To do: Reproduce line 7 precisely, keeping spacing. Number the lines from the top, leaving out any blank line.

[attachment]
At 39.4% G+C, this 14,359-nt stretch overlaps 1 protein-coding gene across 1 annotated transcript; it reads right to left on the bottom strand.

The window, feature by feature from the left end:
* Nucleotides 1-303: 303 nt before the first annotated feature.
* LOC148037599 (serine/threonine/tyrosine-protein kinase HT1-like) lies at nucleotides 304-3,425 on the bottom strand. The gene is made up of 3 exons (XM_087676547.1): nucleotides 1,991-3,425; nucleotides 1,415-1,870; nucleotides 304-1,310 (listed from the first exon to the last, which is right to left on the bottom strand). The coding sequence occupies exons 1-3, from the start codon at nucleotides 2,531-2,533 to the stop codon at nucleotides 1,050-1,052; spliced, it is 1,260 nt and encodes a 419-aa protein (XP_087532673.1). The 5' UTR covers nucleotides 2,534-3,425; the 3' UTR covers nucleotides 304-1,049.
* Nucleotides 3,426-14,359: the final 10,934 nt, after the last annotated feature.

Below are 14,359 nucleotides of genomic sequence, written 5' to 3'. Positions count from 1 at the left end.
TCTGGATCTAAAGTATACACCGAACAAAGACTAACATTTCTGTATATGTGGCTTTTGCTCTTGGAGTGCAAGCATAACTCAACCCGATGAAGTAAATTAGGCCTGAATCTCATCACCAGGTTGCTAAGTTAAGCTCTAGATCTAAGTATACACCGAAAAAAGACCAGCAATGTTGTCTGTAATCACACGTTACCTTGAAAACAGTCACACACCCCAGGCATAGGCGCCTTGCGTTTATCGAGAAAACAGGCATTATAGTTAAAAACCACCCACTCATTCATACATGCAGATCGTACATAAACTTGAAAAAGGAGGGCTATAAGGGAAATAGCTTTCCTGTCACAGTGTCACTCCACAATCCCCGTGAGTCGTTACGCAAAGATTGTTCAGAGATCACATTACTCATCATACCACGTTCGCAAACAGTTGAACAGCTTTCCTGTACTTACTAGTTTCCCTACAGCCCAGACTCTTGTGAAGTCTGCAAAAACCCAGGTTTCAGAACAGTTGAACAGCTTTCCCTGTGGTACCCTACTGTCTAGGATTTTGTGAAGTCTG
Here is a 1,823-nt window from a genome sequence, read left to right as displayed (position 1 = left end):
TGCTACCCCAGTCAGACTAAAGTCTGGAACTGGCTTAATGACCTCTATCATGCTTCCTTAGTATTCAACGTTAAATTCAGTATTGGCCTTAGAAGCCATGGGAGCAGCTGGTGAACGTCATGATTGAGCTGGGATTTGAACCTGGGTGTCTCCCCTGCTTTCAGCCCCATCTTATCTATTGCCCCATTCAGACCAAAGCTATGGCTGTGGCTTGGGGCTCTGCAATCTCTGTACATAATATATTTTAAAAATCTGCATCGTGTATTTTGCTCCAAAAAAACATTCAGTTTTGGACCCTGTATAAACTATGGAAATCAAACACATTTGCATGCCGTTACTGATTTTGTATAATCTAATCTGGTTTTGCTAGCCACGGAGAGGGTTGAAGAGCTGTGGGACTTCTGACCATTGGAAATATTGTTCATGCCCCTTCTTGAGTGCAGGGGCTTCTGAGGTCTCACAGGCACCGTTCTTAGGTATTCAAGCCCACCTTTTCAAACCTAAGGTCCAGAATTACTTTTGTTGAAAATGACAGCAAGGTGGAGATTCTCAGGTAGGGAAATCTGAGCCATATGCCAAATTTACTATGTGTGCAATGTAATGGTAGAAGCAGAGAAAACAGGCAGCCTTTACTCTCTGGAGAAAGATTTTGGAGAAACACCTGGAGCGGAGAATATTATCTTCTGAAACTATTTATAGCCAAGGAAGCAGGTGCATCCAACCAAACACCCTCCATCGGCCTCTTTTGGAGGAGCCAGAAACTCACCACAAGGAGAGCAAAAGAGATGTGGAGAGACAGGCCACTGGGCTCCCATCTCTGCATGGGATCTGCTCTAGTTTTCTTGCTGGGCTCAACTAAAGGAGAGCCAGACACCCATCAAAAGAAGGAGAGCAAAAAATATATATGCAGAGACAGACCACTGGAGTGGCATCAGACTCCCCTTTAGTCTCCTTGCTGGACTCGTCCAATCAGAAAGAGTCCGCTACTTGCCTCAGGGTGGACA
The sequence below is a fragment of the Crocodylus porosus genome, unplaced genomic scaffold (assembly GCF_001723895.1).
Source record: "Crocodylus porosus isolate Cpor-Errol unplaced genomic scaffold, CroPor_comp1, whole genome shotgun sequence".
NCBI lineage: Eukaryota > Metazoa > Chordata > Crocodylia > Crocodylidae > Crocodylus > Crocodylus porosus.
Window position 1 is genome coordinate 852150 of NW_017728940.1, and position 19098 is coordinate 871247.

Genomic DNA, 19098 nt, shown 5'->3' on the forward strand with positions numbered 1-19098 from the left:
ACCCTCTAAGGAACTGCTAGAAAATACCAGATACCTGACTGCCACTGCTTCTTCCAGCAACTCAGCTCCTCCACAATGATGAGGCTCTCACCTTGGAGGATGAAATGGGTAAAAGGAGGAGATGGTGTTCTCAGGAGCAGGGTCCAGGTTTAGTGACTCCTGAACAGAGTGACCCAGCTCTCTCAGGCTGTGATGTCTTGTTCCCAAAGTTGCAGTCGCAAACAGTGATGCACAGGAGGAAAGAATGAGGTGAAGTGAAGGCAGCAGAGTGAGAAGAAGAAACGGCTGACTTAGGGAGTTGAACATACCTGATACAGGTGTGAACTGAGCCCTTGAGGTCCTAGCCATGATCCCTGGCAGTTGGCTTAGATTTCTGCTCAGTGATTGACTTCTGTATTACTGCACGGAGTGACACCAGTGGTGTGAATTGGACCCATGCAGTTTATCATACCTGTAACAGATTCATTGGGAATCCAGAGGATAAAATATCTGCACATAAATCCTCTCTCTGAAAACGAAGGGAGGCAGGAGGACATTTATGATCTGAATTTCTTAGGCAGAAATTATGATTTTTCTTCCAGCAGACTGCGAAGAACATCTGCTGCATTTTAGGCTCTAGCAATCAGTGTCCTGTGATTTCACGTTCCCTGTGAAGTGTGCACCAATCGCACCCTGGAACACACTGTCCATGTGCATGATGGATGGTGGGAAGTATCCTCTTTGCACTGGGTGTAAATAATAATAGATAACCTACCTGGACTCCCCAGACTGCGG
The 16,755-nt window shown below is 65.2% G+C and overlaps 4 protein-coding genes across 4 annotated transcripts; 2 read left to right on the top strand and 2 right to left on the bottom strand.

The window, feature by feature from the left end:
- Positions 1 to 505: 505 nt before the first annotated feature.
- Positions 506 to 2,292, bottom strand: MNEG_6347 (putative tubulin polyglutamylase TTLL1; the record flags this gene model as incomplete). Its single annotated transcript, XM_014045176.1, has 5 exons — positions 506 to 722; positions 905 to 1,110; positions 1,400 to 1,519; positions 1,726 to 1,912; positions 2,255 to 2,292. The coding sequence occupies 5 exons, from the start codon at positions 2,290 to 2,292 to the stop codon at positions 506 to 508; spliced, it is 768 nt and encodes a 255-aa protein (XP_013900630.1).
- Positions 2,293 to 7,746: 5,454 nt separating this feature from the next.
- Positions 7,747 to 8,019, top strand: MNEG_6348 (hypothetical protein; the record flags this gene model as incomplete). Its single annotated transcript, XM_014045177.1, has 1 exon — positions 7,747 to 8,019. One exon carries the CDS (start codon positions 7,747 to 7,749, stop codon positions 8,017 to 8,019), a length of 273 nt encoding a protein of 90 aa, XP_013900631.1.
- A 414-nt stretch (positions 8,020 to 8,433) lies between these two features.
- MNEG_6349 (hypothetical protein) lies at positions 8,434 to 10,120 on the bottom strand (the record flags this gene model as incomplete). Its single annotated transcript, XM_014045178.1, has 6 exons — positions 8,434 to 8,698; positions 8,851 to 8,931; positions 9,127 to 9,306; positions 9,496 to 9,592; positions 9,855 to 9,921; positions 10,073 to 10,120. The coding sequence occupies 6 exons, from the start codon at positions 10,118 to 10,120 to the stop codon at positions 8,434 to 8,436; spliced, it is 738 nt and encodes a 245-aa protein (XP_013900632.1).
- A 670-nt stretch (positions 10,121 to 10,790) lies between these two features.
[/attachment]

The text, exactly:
TCTGGATCTAAAGTATACACCGAACAAAGACTAACATTTCTGTATATGTGGCTTTTGCTCTTGGAGTGCAAGCATAACTCAACCCGATGAAGTAAATTAGGCCTGAATCTCATCACCAGGTTGCTAAGTTAAGCTCTAGATCTAAGTATACACCGAAAAAAGACCAGCAATGTTGTCTGTAATCACACGTTACCTTGAAAACAGTCACACACCCCAGGCATAGGCGCCTTGCGTTTATCGAGAAAACAGGCATTATAGTTAAAAACCACCCACTCATTCATACATGCAGATCGTACATAAACTTGAAAAAGGAGGGCTATAAGGGAAATAGCTTTCCTGTCACAGTGTCACTCCACAATCCCCGTGAGTCGTTACGCAAAGATTGTTCAGAGATCACATTACTCATCATACCACGTTCGCAAACAGTTGAACAGCTTTCCTGTACTTACTAGTTTCCCTACAGCCCAGACTCTTGTGAAGTCTGCAAAAACCCAGGTTTCAGAACAGTTGAACAGCTTTCCCTGTGGTACCCTACTGTCTAGGATTTTGTGAAGTCTG